But then I remember they have done about 3 bazillion tests on me so they have a pretty good idea of what they’re dealing with.  I have Dr. Waddah Al-Refaie, Surgeon-in-Chief (that’s his actual title) of the Vince Lombardi Cancer Center at Georgetown University performing the operation.  I also realize how fortunate I am to be alive in this day and time when there is so much knowledge about these terrible diseases that used to be death sentences.  Perhaps most importantly, I remember there are so many folks so worse off than me and my stupid stomach.

I have a health directive in place.  Finances are in order.  My peeps know who to call if stuff goes south.

To my many wonderful family, friends and co-workers with whom I have shared the cancer news in recent weeks and who have been so sweet and supportive- THANK YOU!   But just because it’s early stage cancer and an operation may cure me, doesn’t mean you can stop praying.  No siree.  Keep those going please.  Especially from 8am-2pm on Thursday, May 2nd.

Speaking of prayers- here’s an Irish joke somewhat appropriate for the occasion:

An Irishman is flustered not being able to find a parking space in a large mall’s parking lot.

“Lord,” he prays,” I can’t stand this. If you open a space up for me, I swear I’ll give up drinking me whiskey, and I promise to go to church every single Sunday.”

Suddenly, the clouds part and the sun shines on an empty parking spot. Without hesitation, the man says, “Never mind, found one!”

The Little C

March 27, 2013 5 comments

Serene Lake

Well, thank you for your prayers! Looks more and more like I’ve dodged a huge bullet as medical tests continue to indicate I have a very small and early gastric tumor. I’ve seen the pictures; it kind of looks like Charlie Brown’s Christmas tree- just a scrawny little thing.

Blood tests do show a slightly elevated level in a marker that’s an indicator of tumor growth. But a CT scan came back completely boring with nothing irregular whatsoever. This should all mean it’s at a very, very early stage which means everything in regard to stomach cancer. Basically it’s the difference between it being curable or not- the difference between a 5% and a 75% five-year survivability rate.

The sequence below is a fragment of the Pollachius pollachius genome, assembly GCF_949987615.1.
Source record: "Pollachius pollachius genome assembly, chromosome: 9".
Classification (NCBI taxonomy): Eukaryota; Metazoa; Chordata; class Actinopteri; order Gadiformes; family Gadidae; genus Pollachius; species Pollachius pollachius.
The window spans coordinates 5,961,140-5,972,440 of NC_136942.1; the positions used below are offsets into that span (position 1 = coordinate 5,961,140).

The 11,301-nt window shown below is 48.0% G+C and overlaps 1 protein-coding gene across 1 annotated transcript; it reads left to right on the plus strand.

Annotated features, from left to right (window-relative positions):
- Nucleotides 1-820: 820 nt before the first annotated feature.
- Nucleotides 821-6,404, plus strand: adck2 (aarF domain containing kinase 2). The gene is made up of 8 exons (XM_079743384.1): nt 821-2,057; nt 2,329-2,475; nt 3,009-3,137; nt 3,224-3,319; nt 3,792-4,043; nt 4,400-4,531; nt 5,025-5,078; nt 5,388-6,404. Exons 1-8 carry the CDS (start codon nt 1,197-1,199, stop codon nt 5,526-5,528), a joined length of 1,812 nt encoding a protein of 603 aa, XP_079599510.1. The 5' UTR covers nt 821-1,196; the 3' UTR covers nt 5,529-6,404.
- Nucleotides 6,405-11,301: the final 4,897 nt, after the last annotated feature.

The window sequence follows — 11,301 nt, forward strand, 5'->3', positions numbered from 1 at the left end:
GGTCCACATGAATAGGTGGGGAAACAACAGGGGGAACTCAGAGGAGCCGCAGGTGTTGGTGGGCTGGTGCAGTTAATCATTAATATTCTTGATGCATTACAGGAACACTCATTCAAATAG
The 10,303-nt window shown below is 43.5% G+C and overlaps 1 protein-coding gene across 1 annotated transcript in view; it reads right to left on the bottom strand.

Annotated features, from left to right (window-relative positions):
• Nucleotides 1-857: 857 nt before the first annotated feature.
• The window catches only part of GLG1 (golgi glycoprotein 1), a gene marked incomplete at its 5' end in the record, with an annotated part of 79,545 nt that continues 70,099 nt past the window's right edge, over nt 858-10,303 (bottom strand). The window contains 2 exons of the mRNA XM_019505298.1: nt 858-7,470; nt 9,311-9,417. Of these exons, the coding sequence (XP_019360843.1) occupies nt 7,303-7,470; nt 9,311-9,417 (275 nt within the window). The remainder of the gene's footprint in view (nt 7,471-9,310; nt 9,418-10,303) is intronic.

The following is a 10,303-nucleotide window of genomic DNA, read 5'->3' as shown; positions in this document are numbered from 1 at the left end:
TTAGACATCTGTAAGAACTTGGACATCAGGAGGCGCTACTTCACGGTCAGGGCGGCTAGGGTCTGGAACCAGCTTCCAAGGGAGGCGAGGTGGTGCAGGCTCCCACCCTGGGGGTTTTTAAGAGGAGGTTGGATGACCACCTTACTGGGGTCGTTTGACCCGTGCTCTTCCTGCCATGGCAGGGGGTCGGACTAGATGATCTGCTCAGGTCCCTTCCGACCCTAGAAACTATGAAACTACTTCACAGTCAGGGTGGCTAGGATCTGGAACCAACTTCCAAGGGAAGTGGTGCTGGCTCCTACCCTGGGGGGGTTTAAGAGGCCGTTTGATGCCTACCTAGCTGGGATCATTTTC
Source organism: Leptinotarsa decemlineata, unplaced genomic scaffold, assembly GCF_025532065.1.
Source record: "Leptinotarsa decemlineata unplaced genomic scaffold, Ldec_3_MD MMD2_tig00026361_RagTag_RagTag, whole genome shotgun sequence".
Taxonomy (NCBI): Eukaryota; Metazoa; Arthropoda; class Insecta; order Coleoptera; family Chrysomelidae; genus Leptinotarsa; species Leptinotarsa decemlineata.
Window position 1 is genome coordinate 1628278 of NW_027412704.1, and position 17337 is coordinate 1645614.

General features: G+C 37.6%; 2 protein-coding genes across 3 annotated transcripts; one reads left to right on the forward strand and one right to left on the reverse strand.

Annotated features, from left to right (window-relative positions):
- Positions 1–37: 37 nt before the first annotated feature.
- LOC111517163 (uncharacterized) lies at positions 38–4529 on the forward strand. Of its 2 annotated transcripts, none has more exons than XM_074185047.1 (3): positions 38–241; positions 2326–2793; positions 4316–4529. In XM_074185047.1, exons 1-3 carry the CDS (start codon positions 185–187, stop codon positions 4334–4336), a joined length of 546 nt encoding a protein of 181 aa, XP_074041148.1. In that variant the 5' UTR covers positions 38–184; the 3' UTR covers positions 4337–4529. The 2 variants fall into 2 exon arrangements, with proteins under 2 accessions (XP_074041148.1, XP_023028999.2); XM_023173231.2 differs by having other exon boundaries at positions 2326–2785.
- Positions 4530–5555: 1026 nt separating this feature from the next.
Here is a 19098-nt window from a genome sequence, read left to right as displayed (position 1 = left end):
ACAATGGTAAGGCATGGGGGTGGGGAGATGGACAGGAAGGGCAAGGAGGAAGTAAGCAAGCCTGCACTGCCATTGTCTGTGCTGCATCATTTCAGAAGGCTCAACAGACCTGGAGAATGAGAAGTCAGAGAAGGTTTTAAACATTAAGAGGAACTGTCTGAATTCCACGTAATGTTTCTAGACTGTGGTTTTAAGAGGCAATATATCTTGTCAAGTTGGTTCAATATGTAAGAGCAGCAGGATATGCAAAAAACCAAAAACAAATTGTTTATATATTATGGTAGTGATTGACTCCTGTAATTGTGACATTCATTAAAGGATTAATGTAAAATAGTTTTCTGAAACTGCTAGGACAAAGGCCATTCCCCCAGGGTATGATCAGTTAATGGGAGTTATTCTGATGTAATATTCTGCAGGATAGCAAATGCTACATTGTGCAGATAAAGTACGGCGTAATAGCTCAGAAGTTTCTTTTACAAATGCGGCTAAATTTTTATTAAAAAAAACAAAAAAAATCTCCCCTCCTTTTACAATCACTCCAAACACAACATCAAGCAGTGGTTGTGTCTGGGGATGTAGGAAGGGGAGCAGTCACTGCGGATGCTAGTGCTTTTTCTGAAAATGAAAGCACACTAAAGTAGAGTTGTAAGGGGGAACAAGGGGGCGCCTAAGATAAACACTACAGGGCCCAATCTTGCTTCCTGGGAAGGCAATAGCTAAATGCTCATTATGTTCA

Within a week or so, I’ll get a treatment plan and then get a second opinion on that plan. I’m pretty sure they will still want to dive in with knives so they can eyeball things for themselves and cut the thing out, along with a hopefully very small portion of the stomach. And while an operation of that nature has risks of its own and really, really sucks for about 7 days in the hospital and then another six weeks of recovery, it’s way more important and significant that long-term survival looks like a real good bet.

My highly amusing doctor, Thomas Butler, tells his patients that the most important part of any treatment plan is looking both ways before you cross the street. Because what good do the best and most intricate treatment plans do if you’re going to go get hit by a truck?

My son has a funny line about trucks too. Last year, I sent him info on what his life insurance benefits would be just in case I get hit by a truck. His dry, one sentence e-mail response was priceless.

Dad:

Stay away from trucks.

Love,

Charlie